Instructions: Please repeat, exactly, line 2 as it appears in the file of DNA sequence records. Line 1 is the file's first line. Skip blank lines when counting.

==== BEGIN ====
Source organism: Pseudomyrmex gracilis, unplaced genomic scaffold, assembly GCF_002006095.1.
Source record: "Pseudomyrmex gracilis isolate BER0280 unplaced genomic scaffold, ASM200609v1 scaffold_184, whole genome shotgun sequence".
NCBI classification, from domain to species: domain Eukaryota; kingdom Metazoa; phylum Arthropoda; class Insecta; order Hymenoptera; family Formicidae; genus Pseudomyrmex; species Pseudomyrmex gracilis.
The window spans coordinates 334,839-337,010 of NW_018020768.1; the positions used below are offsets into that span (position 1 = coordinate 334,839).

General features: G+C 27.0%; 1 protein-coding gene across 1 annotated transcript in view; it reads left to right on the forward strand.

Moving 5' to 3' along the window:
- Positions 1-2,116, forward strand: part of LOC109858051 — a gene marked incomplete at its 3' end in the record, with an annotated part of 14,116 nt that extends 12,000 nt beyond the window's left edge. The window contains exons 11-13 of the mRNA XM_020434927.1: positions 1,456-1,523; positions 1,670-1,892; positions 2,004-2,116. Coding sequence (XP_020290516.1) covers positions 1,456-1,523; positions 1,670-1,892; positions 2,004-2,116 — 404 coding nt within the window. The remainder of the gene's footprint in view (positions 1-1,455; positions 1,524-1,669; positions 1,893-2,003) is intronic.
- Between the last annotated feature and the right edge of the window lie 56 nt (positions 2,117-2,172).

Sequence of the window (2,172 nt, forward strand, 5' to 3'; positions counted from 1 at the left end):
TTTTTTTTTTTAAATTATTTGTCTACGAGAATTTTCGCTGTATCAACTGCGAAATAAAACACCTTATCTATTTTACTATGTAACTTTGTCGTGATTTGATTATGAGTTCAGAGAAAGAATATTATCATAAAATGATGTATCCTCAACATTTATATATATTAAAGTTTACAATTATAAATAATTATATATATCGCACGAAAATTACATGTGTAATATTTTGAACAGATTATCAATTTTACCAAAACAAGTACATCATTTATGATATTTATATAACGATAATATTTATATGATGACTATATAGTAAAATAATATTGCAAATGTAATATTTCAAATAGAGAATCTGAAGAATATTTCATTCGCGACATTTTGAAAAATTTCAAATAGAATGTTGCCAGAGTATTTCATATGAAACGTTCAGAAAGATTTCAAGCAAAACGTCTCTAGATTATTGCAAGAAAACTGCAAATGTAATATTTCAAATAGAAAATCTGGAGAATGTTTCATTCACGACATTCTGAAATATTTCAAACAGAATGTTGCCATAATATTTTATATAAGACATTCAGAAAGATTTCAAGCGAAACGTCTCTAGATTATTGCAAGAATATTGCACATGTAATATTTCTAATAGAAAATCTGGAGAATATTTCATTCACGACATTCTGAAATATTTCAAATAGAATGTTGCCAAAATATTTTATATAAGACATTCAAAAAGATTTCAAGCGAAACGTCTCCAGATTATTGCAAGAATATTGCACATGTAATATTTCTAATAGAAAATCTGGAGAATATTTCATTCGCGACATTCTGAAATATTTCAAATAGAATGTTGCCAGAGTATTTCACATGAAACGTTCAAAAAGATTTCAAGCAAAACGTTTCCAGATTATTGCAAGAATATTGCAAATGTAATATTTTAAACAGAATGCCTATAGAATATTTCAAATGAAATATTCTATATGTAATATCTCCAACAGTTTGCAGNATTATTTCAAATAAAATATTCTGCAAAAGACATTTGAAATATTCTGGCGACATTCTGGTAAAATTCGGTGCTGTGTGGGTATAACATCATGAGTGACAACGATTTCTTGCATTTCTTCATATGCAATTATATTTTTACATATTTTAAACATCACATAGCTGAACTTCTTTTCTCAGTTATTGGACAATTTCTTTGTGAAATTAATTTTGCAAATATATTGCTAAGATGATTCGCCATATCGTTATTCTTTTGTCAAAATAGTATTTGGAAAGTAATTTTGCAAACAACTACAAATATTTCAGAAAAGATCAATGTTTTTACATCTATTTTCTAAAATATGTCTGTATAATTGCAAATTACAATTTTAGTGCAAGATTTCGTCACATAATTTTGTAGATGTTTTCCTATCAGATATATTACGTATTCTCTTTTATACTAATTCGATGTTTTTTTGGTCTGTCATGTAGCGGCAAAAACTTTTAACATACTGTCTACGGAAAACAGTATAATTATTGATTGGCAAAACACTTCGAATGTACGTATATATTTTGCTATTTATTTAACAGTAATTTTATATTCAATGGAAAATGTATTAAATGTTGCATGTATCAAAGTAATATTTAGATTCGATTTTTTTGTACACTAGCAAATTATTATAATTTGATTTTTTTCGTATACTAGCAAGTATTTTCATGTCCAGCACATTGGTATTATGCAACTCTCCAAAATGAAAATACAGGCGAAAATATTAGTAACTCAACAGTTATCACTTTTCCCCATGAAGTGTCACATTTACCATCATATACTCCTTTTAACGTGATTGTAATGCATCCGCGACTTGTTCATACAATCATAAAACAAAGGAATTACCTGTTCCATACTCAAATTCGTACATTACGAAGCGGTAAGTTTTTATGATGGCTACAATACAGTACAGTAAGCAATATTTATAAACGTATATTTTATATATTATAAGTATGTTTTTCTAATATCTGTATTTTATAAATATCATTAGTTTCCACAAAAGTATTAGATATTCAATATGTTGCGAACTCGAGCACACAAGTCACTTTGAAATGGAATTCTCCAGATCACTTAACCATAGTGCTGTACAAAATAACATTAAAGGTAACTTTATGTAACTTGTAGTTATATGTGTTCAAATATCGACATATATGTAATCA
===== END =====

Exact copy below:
Source record: "Pseudomyrmex gracilis isolate BER0280 unplaced genomic scaffold, ASM200609v1 scaffold_184, whole genome shotgun sequence".